Roadmap for Scala macros

Eugene Burmako

After the recent announcement of scala.meta, we've been getting questions about how different directions of development of Scala macros correlate with each other, and what's going to happen to them in the future. Today we would like to go through the list of our developments in the macro land, explaining what exactly they entail, and then outline our plans for the future of macros in Scala.


scala.reflect is an experimental API that powers both compile-time metaprogramming (macros) and runtime metaprogramming (Java-style reflection) in Scala 2.10 and 2.11. Most of the functionality of scala.reflect is implemented in a library shipped in the official Scala distribution (scala-reflect.jar). Moreover, scala-compiler.jar also features the macro engine, a dedicated submodule of scalac's typechecker, which can run methods written against the scala.reflect API to analyze and generate code during compilation. scala.reflect is known to have a number of hard-to-fix issues that make it hard to write robust code and preclude IDEs from efficiently supporting macros.

Macro paradise

Macro paradise is a compiler plugin for Scala 2.10 and Scala 2.11 that adds new functionality such as quasiquotes and macro annotations to scala.reflect. It is hosted and published separately from the official Scala distribution, serving as a playground for features that might potentially be added to scala.reflect at some point in the future (that's exactly what happened to quasiquotes - first, they were part of paradise for Scala 2.10, and then they ended up being included in the official release of Scala 2.11). Consult the docs to find out what extensions to scala.reflect are provided by macro paradise for the version of Scala you're using.

scala.meta (formerly known as Project Palladium)

scala.meta is a new experimental API for metaprogramming that is being designed to overcome issues inherent to scala.reflect. This new API is going to greatly simplify writing macros, and its technical peculiarities show potential to enable solid tool support for macro writers. Even though scala.meta features some of the concepts present in scala.reflect (e.g. quasiquotes), it is significantly different in a number of ways (the degree of compatibility between the two APIs remains to be seen as we flesh out scala.meta). Most of the functionality of scala.meta will be implemented in a library shipped separately from the official Scala distribution, and a compiler plugin will be necessary to expand macros written against the scala.meta API. Unlike the other two projects, scala.meta doesn't have public releases yet, with the first technology preview scheduled to be released for Scala 2.11 this fall.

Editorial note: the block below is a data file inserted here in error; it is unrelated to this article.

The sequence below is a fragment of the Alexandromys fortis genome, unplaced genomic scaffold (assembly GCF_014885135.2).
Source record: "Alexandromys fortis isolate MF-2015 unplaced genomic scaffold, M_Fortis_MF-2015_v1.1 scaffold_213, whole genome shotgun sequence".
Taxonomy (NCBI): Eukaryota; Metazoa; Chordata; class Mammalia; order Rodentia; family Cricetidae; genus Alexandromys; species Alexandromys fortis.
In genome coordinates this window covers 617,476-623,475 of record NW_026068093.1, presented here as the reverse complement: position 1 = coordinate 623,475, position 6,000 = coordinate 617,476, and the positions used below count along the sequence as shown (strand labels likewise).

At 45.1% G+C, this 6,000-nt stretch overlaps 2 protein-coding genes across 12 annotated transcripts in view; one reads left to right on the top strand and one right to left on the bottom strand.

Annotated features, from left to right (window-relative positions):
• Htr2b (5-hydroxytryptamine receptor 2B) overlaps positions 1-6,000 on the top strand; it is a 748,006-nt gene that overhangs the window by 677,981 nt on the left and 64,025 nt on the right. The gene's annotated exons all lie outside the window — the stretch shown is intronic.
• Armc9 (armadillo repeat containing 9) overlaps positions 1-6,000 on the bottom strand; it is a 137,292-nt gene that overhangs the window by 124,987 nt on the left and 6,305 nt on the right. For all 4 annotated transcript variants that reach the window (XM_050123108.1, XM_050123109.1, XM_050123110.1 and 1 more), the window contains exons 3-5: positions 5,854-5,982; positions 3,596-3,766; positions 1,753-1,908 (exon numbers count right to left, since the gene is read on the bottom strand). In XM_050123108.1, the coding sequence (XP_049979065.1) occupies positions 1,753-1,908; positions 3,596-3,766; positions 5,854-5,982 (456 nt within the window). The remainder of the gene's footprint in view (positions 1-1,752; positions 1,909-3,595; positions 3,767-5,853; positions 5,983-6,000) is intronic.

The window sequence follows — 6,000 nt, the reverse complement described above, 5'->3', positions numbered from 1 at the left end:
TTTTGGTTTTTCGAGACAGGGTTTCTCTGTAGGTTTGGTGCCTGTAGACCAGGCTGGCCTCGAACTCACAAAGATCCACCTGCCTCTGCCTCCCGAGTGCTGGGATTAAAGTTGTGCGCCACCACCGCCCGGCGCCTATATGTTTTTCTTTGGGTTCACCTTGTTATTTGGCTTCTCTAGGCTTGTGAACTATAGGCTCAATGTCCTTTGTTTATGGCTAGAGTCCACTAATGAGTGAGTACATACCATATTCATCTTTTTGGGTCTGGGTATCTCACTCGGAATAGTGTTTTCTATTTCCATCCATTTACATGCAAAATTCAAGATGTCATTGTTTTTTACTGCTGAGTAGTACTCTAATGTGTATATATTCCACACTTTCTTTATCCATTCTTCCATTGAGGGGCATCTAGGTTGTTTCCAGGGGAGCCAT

What will happen to macros in Scala 2.12?

We plan to support existing experimental functionality in both scala.reflect and macro paradise for Scala 2.12. However, we don't plan to introduce new features, so the functionality of macros in Scala 2.12 and Paradise 2.12 is going to be the same as in Scala 2.11 and Paradise 2.11 modulo bugfixes and stability improvements. In particular, it is highly unlikely for macro annotations to become part of official Scala distribution in 2.12.

Our main effort during the Scala 2.12 development period will be targetted at scala.meta. The first milestone release of scala.meta is scheduled for this fall, with a milestone revision of the new metaprogramming API and support for expansion of macros using the new API. By the time Scala 2.12 is released, we will try to prepare the first stable 0.x release of scala.meta (shipped independently of the official Scala distribution) achieving feature-parity with scala.reflect and reliably working in both Scala IDE and Intellij IDEA.

What will happen to macros in Scala 2.13 and beyond?

We think that macros are useful, and we would like to make them non-experimental in some future version of Scala. However, before macros become a standard language feature we need to make sure that macros work well with other features and tools. This has proven to be particularly difficult to do in the existing model implemented in scala.reflect, so stabilization of macros has to be delayed to Scala 2.13 or later until we figure everything out.

Concepts behind scala.meta look much more principled than scala.reflect, promising to address current problems that prevent macros from being a non-experimental language feature. We hope that practical evaluation of scala.meta will demonstrate that it can be a worthy successor of scala.reflect and become a standard for metaprogramming in future versions of Scala.